I would join a fan club. I think it is probably the only fan club I would join, though. I would like to have a chance for all of us to kind of band together again in a way that a lot of us haven't done since the fight to bring the show back. Maybe a fan club is the way to do that.
5. What would you like to see a Fan Club do?
I would like to see it promote the show, I would like to see CBS give us some more access to certain things for use within the fan club. Mostly I would just like to see the members grow and grow so we can continue having this show around for many years to come!
Thank you to kmac for all your hard work for Jericho.
Sunday, August 5, 2007
Today's interview is with Openminded1(we call her Open) of Radio Free Jericho.
She is a little on the modest side but I can tell you that she has done much more for Jericho than you will ever know. She is constantly working behind the scenes on somebody's idea to be sure it comes to fruition. She has been a great supporter for me and I appreciate her more than she knows. One more thing- she has a wonderful sense of humor. Drop by RFJ and meet her. You'll be glad you did.
1. Why do you love Jericho?
Jericho is a show that offers something for everyone. There is action, drama, romance, and comedy. The characters are people that I can relate to, and the actors portray those characters very well. The story lines are exciting and leave the audience wanting more.
2. Who is your favorite character and why?
Robert Hawkins is my favorite character. He is mysterious and exciting. He is also very human in that he loves his family very much and his love for them guides many of his decisions. He is willing to put himself at risk for what he believes in.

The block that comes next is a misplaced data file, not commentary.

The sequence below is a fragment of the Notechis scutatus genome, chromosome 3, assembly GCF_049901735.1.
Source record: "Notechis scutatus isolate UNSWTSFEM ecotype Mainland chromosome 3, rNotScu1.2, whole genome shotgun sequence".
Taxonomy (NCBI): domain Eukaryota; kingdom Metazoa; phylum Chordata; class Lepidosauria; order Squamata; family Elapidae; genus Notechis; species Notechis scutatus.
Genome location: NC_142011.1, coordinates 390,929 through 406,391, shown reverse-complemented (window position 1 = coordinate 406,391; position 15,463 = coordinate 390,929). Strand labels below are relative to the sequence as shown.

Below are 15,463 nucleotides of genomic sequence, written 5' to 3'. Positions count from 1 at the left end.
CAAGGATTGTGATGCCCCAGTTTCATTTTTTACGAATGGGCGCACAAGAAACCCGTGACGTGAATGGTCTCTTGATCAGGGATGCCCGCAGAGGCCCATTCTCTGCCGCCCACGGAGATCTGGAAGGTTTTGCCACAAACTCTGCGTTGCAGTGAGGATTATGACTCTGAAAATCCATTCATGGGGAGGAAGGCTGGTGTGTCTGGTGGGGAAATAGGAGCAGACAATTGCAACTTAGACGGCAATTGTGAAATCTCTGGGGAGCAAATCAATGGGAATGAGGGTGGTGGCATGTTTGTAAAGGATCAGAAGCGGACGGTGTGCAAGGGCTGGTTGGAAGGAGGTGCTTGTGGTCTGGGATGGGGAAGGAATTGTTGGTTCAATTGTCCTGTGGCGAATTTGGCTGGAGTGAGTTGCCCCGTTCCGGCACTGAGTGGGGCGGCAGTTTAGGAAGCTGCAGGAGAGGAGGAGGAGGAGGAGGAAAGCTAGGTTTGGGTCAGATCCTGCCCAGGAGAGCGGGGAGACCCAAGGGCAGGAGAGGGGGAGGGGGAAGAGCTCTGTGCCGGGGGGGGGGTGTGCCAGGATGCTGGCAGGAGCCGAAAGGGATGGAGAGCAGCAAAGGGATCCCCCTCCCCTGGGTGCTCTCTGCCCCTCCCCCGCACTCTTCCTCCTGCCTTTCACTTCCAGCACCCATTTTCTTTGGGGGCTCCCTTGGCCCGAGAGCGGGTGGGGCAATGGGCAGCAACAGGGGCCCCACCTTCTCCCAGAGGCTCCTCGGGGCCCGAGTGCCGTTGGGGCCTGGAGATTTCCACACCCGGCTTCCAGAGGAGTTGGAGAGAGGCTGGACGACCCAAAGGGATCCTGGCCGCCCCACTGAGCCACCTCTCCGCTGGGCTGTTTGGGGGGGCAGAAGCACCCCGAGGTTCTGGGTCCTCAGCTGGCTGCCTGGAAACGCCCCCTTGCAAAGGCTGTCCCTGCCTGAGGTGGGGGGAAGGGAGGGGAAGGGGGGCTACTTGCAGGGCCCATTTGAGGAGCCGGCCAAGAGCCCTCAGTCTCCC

3. If I had never watched Jericho what would you say to urge me to watch?
That would depend on your personality and interests. If you were interested in history and politics, I would start there. If I knew you were a soap fan, I would tell you about the relationships, for example.
4. Would you join a Jericho Fan Club? Why or why not?
Yes. I think a fan club is a great way to celebrate the great community of Jericho fans.
5. What would you like to see a Fan Club do?
I would like to see a fan club provide unique online content, as well as some kind of special perks for membership, such as a certificate, membership card, or exclusive T-shirt. I would also like to see a fan club that enhances what CBS provides on it's own great website.
6. Anything else you'd like to add about yourself or Jericho can go here.
I am not a TV watcher. I do not have a weekly line up of shows that I tune into. It takes something special to get me to make an appointment with my television. Jericho has that something special. Also, the promotions for the CBS Jericho website got me to visit that website from the beginning. The content on the website kept me coming back for more. I have only visited other TV websites briefly in the past.